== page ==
The AGM-129 ACM is an air-launched cruise missile acquired and deployed by the United States Air Force. It was built by what was originally General Dynamics Convair, an organization which during the life of the missile changed hands several times before becoming part of Raytheon Missile Systems. It was intended as a successor to the original USAF AGM-86 ALCM. This missile is a true product of the Cold War, having been the result of a requirement originally produced by the Air Force in 1982.

The development of this missile is another step in a long arms race of offense/defense involving strategic bombing which (if you want to be pedantic about it) can really be traced all the way back to the Zeppelin. Since I am pedantic, I will. You can skip this part if it bores you, of course.

The Zeppelin (and its contemporary the Gotha) were really the first 'strategic bombers' used in high-style warfare. They began the long seesaw between strategic attack and defense involving aerial bombardment. As the Zeppelin and Gotha began to range over British cities during World War I, they provoked the development of several methods of defense. Most well known was of course the interceptor aircraft; formerly-unarmed biplanes acquired teeth in order to attack and destroy Zeppelins and Gothas in the air. This was not an uneven match; Zeppelins and Gothas could carry lots of light machine guns, and aircraft of the day were quite vulnerable to light machine guns. Eventually, however, it became clear that the fighters could indeed take down their targets - assuming they could find them.

Initially, this of course simply meant using the Mk. 1 eyeball to search for targets. But with the advent of night bombing, even that became problematic. Plus, it was considered advantageous for the defenders to shoot down the bombers before they reached their targets. All manner of means of detection and tracking were invented, ranging from the arc spotlight (meant to locate aircraft at night and point them out to defenses) to the sound locator. Both were used in World War II and beyond. Anti-aircraft artillery was invented to engage these intruders from the ground.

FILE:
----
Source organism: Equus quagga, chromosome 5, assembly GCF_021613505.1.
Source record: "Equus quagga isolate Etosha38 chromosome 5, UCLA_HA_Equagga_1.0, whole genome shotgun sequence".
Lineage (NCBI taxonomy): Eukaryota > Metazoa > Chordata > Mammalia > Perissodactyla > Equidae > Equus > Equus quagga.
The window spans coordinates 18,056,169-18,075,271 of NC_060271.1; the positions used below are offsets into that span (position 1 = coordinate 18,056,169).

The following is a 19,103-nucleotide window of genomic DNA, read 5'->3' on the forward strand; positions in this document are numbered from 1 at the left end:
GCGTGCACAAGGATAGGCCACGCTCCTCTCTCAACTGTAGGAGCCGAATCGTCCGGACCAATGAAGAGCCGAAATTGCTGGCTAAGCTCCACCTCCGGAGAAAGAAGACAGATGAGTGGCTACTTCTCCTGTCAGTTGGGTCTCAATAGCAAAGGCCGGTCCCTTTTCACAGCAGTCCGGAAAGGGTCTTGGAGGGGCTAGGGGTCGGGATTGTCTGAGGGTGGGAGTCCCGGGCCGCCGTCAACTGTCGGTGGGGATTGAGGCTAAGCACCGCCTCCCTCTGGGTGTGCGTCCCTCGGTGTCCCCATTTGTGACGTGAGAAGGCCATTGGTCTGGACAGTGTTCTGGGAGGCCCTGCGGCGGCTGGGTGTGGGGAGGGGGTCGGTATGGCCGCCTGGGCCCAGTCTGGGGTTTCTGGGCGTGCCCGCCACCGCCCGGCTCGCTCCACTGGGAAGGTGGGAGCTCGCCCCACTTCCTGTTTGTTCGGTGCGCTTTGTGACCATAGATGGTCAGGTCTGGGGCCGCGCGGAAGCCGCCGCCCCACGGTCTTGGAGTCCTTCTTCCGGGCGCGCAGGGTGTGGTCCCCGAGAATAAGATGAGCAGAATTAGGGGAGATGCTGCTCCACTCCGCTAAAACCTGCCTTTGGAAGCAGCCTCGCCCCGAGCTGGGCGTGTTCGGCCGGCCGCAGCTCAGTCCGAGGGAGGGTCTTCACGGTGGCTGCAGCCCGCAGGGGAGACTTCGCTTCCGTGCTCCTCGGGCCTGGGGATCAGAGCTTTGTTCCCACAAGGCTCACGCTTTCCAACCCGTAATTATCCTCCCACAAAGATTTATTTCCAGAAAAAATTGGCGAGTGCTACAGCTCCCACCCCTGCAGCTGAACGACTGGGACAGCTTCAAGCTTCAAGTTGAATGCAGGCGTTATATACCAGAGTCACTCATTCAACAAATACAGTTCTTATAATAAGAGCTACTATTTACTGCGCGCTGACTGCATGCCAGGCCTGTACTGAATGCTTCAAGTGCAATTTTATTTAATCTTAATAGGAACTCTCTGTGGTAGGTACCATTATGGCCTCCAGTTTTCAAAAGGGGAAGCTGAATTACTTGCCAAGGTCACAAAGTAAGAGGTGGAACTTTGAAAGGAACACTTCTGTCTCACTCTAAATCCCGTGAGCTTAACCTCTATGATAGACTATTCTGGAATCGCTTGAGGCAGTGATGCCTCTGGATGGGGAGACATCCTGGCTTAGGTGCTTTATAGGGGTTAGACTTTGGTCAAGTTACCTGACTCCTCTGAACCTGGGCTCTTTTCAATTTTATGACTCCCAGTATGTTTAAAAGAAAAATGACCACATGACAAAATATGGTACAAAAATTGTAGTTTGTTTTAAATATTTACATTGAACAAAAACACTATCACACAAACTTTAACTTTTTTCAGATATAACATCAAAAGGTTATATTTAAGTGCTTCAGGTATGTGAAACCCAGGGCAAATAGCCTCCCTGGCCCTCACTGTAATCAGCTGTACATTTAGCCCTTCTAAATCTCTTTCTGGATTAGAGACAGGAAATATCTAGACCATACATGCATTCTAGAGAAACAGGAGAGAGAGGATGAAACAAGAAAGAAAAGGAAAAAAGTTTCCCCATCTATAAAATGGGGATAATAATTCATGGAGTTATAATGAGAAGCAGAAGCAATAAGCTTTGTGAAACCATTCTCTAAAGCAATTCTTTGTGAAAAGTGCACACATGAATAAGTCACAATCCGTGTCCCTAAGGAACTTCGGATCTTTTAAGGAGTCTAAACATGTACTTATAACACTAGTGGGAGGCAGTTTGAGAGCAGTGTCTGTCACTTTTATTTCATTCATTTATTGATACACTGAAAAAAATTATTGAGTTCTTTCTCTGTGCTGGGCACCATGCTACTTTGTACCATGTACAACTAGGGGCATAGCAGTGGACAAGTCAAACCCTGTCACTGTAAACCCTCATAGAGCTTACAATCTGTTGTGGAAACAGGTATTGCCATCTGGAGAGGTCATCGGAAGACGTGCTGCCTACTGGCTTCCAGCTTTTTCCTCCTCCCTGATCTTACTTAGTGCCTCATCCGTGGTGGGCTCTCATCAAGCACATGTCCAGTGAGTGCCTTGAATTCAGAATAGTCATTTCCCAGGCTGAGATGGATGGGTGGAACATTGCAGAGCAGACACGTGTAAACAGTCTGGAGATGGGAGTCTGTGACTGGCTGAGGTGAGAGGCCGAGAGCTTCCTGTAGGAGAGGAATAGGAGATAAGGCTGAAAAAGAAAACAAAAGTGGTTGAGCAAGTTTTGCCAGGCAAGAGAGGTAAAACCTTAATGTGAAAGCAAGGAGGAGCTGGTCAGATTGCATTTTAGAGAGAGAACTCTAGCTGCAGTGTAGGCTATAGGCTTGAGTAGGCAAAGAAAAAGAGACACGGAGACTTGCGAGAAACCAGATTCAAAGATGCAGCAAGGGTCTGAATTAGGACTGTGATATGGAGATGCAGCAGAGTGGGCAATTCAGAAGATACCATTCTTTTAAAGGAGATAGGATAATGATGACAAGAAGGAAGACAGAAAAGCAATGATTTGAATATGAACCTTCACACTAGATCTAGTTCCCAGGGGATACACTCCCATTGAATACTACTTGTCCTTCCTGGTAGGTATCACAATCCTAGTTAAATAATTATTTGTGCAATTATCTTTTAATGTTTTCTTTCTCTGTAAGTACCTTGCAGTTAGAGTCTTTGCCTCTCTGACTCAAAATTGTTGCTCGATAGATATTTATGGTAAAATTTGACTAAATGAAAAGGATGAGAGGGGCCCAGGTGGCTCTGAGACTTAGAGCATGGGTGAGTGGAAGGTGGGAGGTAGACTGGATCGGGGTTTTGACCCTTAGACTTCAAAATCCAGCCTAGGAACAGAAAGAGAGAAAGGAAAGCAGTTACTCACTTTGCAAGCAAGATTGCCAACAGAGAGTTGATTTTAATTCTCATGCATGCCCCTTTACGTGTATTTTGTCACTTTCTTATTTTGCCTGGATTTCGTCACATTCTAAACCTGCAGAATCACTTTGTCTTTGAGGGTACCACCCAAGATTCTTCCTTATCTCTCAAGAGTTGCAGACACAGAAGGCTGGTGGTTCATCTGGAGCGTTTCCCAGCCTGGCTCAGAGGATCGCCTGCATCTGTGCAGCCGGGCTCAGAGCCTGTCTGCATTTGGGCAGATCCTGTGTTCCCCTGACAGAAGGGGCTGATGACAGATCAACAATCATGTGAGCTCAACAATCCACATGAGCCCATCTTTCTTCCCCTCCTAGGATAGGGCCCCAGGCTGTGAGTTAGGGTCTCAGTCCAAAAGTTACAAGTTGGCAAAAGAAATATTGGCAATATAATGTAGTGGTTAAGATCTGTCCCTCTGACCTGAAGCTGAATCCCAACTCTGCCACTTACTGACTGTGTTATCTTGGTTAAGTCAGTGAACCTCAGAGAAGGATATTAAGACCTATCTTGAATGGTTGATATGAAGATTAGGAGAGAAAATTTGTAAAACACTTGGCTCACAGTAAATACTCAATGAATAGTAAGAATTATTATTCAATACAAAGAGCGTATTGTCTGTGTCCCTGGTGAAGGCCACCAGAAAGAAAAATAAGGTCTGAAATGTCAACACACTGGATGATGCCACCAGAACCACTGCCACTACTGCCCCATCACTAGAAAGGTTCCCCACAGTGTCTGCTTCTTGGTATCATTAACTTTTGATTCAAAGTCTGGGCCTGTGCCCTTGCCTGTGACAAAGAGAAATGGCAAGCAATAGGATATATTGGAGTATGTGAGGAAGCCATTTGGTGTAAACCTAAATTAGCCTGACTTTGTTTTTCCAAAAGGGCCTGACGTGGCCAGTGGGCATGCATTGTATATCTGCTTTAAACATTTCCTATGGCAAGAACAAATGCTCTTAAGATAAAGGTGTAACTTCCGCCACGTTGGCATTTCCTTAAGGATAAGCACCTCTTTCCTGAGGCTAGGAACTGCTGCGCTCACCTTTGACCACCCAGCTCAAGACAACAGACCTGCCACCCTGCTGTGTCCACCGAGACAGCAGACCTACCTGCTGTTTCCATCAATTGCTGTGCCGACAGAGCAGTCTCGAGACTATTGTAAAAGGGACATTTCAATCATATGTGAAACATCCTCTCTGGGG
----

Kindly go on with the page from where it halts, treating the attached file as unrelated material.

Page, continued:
In response to these measures, in World War II the U.S. Army Air Force (later USAF) pursued the notion of a bomber which could fly high enough and fast enough to make both detection and interception extremely difficult, and make engagement by AAA impossible. This was achieved with the first modern strategic bomber, the B-29 Superfortress - a pressurized, high-power, high-speed aircraft which delivered the first modern "strategic weapons" over Hiroshima and Nagasaki. The success of this system led to the (over)confident dictum that "The bomber will always get through" - and the USAF set out to build more and more modern, high-altitude, high-speed bombers. The trend continued, in the U.S., through the B-36 Peacemaker, the supersonic B-58 Hustler, and the high-capacity B-52 Stratofortress and the built-but-never-deployed supersonic B-70 Valkyrie.